At this very moment, a good friend and former co-worker is in labor with her first child. I'm very excited for her and her husband and found myself waking up like a nervous Auntie every two or three hours to check my cell phone for updates. I texted my friend about 40 minutes ago, thinking that maybe the baby had been born since her labor began early last night. She texted back that her contractions were every two minutes. I was AMAZED that she texted me back, I thought I would surely hear from her husband and not her! She must have amazing drugs or an incredibly high tolerance to pain or as they called it in my birthing class way back when--discomfort. Yeah, right. Discomfort :) I'm praying for my friend and her baby. What a beautiful time for them.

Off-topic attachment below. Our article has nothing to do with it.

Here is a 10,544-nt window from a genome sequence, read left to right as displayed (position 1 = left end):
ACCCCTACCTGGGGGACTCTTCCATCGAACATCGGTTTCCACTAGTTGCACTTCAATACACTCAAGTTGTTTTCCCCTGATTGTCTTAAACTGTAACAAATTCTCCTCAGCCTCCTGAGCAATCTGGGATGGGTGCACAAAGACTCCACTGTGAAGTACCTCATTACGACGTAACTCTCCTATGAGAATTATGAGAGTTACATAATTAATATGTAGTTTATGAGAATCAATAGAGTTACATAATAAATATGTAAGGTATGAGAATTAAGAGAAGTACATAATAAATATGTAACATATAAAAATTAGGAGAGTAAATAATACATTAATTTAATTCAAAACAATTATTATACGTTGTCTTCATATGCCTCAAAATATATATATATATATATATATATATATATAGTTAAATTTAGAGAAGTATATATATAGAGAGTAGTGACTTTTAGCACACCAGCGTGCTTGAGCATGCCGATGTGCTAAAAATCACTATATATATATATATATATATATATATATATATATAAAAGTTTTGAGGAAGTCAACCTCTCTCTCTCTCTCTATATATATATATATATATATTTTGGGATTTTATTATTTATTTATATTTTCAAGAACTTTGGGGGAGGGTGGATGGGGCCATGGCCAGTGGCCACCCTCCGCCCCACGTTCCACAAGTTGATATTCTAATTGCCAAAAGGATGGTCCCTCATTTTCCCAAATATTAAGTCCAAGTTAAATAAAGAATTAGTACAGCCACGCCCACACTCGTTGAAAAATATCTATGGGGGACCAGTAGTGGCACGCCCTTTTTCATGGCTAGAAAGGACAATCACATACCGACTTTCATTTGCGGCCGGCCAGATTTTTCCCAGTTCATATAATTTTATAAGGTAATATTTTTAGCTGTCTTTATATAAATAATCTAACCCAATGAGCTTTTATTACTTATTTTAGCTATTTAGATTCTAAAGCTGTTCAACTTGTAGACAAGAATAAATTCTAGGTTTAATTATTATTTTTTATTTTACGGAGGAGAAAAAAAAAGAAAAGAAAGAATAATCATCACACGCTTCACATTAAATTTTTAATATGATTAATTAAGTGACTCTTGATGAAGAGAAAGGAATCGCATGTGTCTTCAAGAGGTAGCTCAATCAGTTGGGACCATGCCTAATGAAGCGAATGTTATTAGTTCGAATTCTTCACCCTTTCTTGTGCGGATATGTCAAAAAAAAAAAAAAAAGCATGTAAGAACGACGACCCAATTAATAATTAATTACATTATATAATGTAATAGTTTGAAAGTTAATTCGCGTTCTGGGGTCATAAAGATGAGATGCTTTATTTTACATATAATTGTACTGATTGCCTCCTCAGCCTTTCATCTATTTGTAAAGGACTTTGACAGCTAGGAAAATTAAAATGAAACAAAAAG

Several of my younger friends have had babies this year and all returned to their jobs within a few months of giving birth and in one friend's case, after she gave birth to twins. They all seem to have supportive husbands with their own jobs and super daycare situations which you would expect in the DC area. A couple of friends have relatives living nearby for extra help which is great.
This morning I read an article in The Guardian by Alison Flood about author/mother Zadie Smith's criticism of author Lauren Sandler's (single child, mother of one) suggestion "that women should restrict the size of their families if they want to avoid limiting their careers." The suggestion that limiting the children was the secret to success initially raised my eyebrows and annoyed me. But, as I continued to read, I began to vacilate between agreeing with a small point of the suggestion and shaking my head in disagreement at Sandler's suggestion. There are so many sides to this issue.